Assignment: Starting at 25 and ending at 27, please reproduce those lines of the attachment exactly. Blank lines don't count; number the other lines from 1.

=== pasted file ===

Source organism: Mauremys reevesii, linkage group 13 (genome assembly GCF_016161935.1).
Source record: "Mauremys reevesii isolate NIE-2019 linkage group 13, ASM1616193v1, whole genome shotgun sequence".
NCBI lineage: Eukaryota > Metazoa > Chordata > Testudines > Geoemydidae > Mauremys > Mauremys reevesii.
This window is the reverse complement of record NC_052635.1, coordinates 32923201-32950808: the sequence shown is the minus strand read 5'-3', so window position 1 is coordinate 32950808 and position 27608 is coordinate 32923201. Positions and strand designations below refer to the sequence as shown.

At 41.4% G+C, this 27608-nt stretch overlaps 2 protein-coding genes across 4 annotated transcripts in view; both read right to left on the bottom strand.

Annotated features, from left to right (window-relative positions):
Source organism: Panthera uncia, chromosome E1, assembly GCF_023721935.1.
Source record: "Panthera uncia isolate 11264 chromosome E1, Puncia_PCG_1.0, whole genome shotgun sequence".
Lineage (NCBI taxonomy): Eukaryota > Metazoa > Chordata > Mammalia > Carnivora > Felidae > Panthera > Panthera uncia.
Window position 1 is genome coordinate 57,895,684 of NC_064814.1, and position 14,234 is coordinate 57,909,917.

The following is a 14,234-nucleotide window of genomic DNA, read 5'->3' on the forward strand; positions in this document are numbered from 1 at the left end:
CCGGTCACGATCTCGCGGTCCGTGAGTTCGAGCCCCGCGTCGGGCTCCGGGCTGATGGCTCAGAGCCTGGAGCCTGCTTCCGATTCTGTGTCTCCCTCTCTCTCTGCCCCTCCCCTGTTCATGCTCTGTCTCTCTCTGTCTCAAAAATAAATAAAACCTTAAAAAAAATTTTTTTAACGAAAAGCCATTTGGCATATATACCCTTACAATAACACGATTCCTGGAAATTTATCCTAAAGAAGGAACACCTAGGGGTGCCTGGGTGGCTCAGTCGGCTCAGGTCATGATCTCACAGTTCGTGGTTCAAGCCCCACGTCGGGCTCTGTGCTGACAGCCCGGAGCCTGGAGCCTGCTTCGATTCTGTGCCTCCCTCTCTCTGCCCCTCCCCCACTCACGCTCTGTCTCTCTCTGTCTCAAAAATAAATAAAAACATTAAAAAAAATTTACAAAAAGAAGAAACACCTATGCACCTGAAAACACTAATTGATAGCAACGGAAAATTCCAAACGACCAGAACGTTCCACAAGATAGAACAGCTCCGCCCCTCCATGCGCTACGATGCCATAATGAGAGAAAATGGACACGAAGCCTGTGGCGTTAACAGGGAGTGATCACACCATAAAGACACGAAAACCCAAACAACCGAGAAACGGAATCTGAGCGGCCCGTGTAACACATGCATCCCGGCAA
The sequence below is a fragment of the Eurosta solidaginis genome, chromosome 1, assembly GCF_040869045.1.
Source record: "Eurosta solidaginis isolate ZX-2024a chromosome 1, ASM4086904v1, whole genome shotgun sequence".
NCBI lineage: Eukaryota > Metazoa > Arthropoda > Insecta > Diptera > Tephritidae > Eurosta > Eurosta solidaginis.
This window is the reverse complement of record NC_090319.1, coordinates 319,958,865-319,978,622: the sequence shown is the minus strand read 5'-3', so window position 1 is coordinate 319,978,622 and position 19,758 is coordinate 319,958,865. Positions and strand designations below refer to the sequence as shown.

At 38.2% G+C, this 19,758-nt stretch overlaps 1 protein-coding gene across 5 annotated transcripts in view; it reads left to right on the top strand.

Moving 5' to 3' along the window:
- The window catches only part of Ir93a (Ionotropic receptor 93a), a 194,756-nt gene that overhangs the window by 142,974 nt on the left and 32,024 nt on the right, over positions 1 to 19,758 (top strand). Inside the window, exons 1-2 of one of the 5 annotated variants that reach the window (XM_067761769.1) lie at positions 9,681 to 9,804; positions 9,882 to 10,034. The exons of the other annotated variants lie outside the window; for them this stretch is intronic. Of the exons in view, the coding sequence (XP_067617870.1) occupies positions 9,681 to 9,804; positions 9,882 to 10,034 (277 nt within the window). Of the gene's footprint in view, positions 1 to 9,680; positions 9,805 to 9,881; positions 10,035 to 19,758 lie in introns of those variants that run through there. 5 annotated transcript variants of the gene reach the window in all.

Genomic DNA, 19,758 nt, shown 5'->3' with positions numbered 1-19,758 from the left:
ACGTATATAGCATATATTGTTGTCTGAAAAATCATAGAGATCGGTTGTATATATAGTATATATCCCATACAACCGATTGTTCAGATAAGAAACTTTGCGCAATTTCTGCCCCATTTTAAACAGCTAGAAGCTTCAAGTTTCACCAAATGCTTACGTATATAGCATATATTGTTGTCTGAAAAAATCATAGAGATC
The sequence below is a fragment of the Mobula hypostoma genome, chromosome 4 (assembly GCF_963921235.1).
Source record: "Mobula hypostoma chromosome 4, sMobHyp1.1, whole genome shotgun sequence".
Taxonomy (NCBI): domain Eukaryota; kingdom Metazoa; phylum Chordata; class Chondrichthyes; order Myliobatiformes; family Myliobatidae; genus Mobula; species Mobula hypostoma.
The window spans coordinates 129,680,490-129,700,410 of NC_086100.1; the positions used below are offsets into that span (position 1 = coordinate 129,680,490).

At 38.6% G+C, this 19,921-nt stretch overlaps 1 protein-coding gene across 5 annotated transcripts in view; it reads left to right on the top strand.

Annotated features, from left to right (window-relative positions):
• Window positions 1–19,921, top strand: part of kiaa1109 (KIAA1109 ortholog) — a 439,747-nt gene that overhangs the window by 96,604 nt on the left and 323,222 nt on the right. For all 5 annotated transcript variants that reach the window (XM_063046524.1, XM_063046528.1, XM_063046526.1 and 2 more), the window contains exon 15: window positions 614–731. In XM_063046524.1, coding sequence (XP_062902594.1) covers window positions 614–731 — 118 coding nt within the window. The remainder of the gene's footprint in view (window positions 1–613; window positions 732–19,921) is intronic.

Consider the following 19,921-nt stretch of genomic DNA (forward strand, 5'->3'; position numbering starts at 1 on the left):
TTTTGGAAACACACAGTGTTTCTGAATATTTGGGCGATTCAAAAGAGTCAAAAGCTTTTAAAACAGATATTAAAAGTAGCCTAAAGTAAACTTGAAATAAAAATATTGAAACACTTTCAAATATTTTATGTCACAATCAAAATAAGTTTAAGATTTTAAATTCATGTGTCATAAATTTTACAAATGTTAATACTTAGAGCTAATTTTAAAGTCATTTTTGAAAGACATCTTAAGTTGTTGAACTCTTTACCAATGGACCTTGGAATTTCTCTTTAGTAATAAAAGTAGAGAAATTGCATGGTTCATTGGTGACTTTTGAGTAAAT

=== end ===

The window spans coordinates 129,680,490-129,700,410 of NC_086100.1; the positions used below are offsets into that span (position 1 = coordinate 129,680,490).

At 38.6% G+C, this 19,921-nt stretch overlaps 1 protein-coding gene across 5 annotated transcripts in view; it reads left to right on the top strand.

Annotated features, from left to right (window-relative positions):